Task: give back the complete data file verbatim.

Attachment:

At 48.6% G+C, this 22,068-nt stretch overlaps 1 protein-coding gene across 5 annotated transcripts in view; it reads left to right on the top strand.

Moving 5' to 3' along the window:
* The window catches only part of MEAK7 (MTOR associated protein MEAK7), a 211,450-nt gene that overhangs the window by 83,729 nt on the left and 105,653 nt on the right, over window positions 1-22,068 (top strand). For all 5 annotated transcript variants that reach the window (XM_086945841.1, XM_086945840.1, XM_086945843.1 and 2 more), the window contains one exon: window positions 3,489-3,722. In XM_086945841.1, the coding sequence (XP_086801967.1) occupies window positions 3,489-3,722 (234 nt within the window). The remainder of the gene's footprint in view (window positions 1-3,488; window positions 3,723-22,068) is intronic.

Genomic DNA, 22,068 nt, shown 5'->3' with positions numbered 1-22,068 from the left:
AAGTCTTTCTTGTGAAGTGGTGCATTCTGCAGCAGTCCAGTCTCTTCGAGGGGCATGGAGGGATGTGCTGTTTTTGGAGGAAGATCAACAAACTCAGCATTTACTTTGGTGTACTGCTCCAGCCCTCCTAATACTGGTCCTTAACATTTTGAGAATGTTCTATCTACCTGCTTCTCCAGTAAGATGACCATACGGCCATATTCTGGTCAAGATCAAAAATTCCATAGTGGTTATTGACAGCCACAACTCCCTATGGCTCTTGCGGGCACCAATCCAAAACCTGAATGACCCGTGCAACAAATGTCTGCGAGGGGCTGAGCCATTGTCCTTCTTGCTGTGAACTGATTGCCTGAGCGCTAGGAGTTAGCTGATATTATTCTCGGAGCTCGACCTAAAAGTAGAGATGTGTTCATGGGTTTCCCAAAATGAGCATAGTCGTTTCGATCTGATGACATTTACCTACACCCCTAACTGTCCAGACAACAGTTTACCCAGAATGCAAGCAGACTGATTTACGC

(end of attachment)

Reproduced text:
At 48.6% G+C, this 22,068-nt stretch overlaps 1 protein-coding gene across 5 annotated transcripts in view; it reads left to right on the top strand.

Moving 5' to 3' along the window:
* The window catches only part of MEAK7 (MTOR associated protein MEAK7), a 211,450-nt gene that overhangs the window by 83,729 nt on the left and 105,653 nt on the right, over window positions 1-22,068 (top strand). For all 5 annotated transcript variants that reach the window (XM_086945841.1, XM_086945840.1, XM_086945843.1 and 2 more), the window contains one exon: window positions 3,489-3,722. In XM_086945841.1, the coding sequence (XP_086801967.1) occupies window positions 3,489-3,722 (234 nt within the window). The remainder of the gene's footprint in view (window positions 1-3,488; window positions 3,723-22,068) is intronic.

Genomic DNA, 22,068 nt, shown 5'->3' with positions numbered 1-22,068 from the left:
AAGTCTTTCTTGTGAAGTGGTGCATTCTGCAGCAGTCCAGTCTCTTCGAGGGGCATGGAGGGATGTGCTGTTTTTGGAGGAAGATCAACAAACTCAGCATTTACTTTGGTGTACTGCTCCAGCCCTCCTAATACTGGTCCTTAACATTTTGAGAATGTTCTATCTACCTGCTTCTCCAGTAAGATGACCATACGGCCATATTCTGGTCAAGATCAAAAATTCCATAGTGGTTATTGACAGCCACAACTCCCTATGGCTCTTGCGGGCACCAATCCAAAACCTGAATGACCCGTGCAACAAATGTCTGCGAGGGGCTGAGCCATTGTCCTTCTTGCTGTGAACTGATTGCCTGAGCGCTAGGAGTTAGCTGATATTATTCTCGGAGCTCGACCTAAAAGTAGAGATGTGTTCATGGGTTTCCCAAAATGAGCATAGTCGTTTCGATCTGATGACATTTACCTACACCCCTAACTGTCCAGACAACAGTTTACCCAGAATGCAAGCAGACTGATTTACGC